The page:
Friday, March 15, 2019

Shopping List March 2019 (Beta)

As an experiment, we want to provide on a monthly basis a list of dividend aristocrats from the S&P 500, that we believe are more attractive in relative terms than all other dividend aristocrats. At Optarix we call this list our "shopping list". To determine what goes on the list we are using a combination of price/earning ratio (P/E ratio) and dividend yield that is then translated into a score.

The list for March 2019 looks as follows:

Rank
Name
Ticker
Price (USD)
P/E ratio
Yield
1
AT&T Inc.
T
30.67
8.713
6.74%
2
AbbVie Inc.
ABBV
81.34
10.283
5.35%
3
Cardinal Health Inc
CAH
50.27
10.473
3.75%
4
People’s United Financial Inc
PBCT
17.36
13.252
4.01%
5
Exxon Mobil Corporation
XOM
80.15
16.094
4.08%
6
Franklin Resources Inc.
BEN
33.32
10.413
3.20%
7
Chevron Corporation
CVX
125.31
15.963
3.82%

As a reference: As of writing the S&P 500 (SPX) stands at 2,822.48 and the S&P 500 Dividend Aristocrats stands at 1,1187.79.

The intention is to publish our shopping list on a regular basis and then revisit the list in the future.

How To Use The Shopping List
At Optarix we use this shopping list to compile a shortlist of positions we consider adding or increasing in our portfolio. At present we have shares in all of the above except for People's United Financial and Chevron. So we may choose to add these or we may choose to increase our positions in any of the other five over the next five months.

If you wish, you could use this list in different ways:
  1. To start a portfolio, invest an equal amount in each of these seven stocks
  2. If you have a diversified portfolio already, you can use this list to pick one or several to your portfolio
  3. If you have all of them in your portfolio already, then you could consider adding to one or several of these seven positions in your portfolio
Please note that there are several other factors that you may want to consider.

If you choose to start a new position, buy the stock only with an intention to keep them for at least 10 years. At Optarix our preferred holding period is "indefinitely".

The stocks in the shopping list are attractive on our view relative to the other dividend aristocrats in the S&P 500. We cannot say - in fact nobody can - how these stocks will perform in the future, relatively or absolutely. In particular we cannot make any predictions for these stocks as a group or for any of these individual stocks.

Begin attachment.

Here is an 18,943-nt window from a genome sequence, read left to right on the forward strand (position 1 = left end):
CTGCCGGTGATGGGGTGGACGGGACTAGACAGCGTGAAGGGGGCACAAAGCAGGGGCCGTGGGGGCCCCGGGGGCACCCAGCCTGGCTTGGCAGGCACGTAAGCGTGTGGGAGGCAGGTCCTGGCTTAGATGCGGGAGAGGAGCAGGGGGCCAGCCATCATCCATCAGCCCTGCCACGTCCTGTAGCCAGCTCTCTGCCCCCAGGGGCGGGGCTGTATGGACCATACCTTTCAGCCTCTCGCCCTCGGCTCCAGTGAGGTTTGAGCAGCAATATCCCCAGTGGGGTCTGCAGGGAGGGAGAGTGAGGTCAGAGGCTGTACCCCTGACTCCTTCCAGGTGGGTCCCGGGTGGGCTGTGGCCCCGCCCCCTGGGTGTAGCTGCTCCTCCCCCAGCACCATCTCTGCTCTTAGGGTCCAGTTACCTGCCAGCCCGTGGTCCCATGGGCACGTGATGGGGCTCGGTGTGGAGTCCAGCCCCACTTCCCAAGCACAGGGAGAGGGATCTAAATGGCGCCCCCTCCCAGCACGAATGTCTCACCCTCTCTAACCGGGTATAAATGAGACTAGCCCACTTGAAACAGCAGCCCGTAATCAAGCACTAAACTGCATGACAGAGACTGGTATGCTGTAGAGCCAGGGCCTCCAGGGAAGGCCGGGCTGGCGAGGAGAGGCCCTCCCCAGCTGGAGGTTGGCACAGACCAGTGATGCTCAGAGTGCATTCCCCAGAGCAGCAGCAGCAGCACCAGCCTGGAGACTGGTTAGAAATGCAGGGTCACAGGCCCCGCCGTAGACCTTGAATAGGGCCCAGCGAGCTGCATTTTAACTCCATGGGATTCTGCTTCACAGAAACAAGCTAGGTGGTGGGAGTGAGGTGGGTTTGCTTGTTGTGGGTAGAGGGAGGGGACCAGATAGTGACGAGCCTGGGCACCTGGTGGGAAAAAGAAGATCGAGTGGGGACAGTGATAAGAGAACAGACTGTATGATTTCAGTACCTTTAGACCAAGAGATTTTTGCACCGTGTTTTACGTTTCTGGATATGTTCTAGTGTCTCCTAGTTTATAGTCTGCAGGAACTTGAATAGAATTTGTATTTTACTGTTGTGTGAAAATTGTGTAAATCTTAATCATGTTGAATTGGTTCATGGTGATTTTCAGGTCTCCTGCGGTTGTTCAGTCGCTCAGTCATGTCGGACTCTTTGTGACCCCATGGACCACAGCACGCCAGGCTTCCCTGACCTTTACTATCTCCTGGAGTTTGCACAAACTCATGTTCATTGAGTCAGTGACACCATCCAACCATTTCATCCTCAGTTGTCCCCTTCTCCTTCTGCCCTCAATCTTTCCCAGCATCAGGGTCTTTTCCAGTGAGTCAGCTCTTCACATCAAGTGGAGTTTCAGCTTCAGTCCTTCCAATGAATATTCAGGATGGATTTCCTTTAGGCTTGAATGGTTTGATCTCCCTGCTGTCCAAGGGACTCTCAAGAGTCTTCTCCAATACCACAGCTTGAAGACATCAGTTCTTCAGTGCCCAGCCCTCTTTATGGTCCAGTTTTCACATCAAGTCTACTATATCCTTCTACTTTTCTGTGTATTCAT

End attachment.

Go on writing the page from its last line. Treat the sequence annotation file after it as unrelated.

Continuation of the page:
We believe, though, that all dividend aristocrats as a group represent a good, long-term investment and should see satisfactory average yearly returns over the next 10 years and beyond. "average yearly returns" means for any give year we may even see a negative return, e.g. the stock market may decrease a large percentage. Keep in mind that in the first decade of the century, the S&P 500 was down by over 60% year-on-year at a point.

You need to do your own due diligence. This post is not investment advice. If you choose to use the information in this post for inspiration and then go on doing more research on your own, then great! The stocks in the shopping list are a great fit for some portfolios. But they can be very bad choices for other portfolios, e.g. in terms of risk exposure to specific markets, industries, currencies, etc. or in terms of your investment goals and many more factors like these.

For the Optarix US portfolio we are considering to start new positions in either People's United Financal (PBCT) or Chevron (CVX) or both in the future. We may also choose to add to our positions that we hold in the other five stocks in the list.

Happy Investing!

Disclosure: We have positions in T, ABBV, CAH, XOM and BEN. We have no plans to initiate new or change existing positions in the next 48 hours.

Saturday, March 2, 2019

Feb 2019 Results: +1.54% Active Return vs S&P 500


The start into calendar year 2019 was quite impressive. The upside is that – on paper – the portfolios of many US stock market investors have seen a very good increase of value. On the downside this means that the price/earning ratio (P/E ratio) is increased again significantly. The pool of issues to choose from that are fairly priced, let alone underpriced, has reduced again. Among dividend aristocrats there are only two companies with P/E ratios below 10, i.e. Nucor (Symbol: NUE) and AT&T (Symbol: T). At the other end of the spectrum there are 5 with a P/E ratio above 30, and no less than 27 with a P/E ratio of over 20.